In an alternative embodiment, USLCD controller 304 can be configured with the software implementation of energy management computer 302. As a result, USLCD controller 304 can be configured to communicate directly with communication interface 202 of energy management control center 102.
  • [0062]
    In general, there are three types of operations that can be performed by USLCD controllers 304 and SSLCD controller 306 in response to the control instruction signals received from energy management computer 302. These instructions are: (1) Remove the Load; (2) Redirect the Load; and (3) Reduce/Increase the Load. Examples of these control operations are as follow:
      • (1) Remove the load. Remove the Load is an instruction to completely switch off the controller corresponding to a particular load (e.g., an appliance connected to a controller) such that it is in a “Zero Draw” mode. Loads that have been deemed appropriate for the Remove the Load instruction are switched to “Zero Draw” mode designated to be without the modification of another load. Remove the Load is the most effective strategy for energy reduction. Turning an HVAC Unit “OFF” since it will not be needed for the remainder of an occupied cycle is an example of a Remove the Load instruction.
      • (2) Redirect the Load. Redirect the Load is an instruction in which certain controllers corresponding to particular loads are switched off to be in “Zero Draw” mode, but in conjunction with the Redirect the Load instruction, another load has been or will be utilized more. In this sense the Redirect the Load instruction simply “Redirects” the energy consumption from one load to another load. The goal of this strategy is for the load receiving the redirect to be more efficient or consume less overall power than the load being the redirected. Turning an HVAC unit “OFF” and a ceiling fan “ON” is an example of redirecting a load from the HVAC, which consumes a significant amount of energy, to the ceiling fan, which consumes substantially less energy than the HVAC.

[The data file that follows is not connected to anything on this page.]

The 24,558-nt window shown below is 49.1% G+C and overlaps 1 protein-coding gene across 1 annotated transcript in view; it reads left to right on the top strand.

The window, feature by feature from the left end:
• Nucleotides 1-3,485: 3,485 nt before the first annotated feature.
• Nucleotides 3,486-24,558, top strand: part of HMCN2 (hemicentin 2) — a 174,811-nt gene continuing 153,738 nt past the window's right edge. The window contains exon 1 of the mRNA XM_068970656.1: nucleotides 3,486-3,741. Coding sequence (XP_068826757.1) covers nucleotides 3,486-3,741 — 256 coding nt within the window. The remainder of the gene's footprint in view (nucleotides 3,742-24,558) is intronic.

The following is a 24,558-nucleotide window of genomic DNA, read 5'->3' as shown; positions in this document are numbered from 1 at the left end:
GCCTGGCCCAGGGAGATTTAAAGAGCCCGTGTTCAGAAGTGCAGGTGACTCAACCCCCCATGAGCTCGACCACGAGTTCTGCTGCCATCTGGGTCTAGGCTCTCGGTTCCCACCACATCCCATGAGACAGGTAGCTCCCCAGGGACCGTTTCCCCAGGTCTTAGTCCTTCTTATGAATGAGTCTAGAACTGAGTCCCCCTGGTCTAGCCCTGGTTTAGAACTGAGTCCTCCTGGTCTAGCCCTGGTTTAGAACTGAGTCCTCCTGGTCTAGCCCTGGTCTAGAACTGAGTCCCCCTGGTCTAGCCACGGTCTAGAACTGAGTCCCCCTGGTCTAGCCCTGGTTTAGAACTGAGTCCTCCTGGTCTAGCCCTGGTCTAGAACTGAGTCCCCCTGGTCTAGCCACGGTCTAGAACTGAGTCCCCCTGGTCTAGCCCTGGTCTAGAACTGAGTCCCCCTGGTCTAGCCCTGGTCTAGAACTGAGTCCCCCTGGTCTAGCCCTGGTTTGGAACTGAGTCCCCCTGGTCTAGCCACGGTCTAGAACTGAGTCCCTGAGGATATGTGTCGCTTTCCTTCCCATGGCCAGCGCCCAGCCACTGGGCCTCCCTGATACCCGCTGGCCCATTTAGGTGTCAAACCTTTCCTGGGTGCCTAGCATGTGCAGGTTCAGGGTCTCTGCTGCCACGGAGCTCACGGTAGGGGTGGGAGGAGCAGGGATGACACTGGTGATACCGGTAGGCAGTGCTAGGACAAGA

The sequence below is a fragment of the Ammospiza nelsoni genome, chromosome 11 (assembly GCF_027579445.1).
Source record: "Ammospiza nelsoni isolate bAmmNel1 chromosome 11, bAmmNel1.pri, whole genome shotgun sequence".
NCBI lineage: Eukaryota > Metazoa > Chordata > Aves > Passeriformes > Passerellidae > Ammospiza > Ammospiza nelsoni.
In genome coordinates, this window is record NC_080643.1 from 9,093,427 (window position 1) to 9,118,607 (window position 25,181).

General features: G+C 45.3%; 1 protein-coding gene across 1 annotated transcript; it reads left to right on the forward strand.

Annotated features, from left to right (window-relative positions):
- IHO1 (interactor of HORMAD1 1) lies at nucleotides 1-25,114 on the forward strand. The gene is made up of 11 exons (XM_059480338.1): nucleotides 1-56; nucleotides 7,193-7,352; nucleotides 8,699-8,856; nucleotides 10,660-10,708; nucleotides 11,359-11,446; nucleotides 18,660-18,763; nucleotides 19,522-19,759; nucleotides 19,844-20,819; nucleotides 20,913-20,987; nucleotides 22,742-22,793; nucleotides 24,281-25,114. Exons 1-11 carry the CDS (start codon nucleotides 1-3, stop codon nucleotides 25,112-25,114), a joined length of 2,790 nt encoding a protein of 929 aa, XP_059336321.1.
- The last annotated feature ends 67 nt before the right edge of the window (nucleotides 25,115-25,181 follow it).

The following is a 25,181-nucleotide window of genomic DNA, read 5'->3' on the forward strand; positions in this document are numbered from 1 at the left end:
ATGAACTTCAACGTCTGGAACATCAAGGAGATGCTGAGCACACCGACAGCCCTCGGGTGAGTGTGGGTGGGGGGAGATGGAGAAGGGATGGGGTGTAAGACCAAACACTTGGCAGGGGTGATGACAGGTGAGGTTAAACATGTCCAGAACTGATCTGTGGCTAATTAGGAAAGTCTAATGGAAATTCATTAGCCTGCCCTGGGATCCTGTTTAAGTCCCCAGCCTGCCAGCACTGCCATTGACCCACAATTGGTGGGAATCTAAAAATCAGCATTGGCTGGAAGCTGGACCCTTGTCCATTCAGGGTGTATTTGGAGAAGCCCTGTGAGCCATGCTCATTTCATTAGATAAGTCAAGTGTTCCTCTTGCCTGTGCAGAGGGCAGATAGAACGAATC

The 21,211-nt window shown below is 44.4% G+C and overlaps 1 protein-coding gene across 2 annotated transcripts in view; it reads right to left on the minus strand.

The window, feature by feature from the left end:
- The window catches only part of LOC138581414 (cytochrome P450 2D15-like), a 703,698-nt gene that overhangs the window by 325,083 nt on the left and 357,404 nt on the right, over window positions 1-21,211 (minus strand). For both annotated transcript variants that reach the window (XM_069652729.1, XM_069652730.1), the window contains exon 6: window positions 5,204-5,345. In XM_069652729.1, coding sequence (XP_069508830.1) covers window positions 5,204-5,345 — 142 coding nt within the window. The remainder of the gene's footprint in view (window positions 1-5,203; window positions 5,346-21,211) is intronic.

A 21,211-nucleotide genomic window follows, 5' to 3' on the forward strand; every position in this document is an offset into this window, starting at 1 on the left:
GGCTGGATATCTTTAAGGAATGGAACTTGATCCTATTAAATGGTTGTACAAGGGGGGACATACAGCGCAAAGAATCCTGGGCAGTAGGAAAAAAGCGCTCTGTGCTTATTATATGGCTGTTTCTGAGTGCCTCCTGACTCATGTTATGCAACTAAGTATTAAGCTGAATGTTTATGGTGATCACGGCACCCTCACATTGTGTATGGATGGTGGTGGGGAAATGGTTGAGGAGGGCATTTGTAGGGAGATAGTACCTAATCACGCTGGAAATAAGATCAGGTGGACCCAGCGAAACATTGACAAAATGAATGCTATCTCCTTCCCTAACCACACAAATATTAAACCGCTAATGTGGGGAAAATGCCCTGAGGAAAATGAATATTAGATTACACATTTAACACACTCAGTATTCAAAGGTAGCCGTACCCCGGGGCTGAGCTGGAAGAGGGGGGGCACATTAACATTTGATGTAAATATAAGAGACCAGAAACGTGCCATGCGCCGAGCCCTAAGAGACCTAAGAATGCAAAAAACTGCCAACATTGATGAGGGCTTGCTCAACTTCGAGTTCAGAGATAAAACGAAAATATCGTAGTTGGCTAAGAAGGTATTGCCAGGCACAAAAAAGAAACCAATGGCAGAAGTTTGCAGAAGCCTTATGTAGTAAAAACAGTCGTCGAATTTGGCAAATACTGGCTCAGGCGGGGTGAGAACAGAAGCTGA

• (3) Reducing/Increasing the Load. Reducing/Increasing the Load is an instruction in which certain loads have their main process variable reduced/increased in such a manner to either reduce or increase the amount of work as deemed appropriate by the energy management control center 102. For example, the amount of energy consumed turning an HVAC unit's set point from 75 degrees to 72 degrees is an example of reducing the process variable of a electric radiator to conserve energy.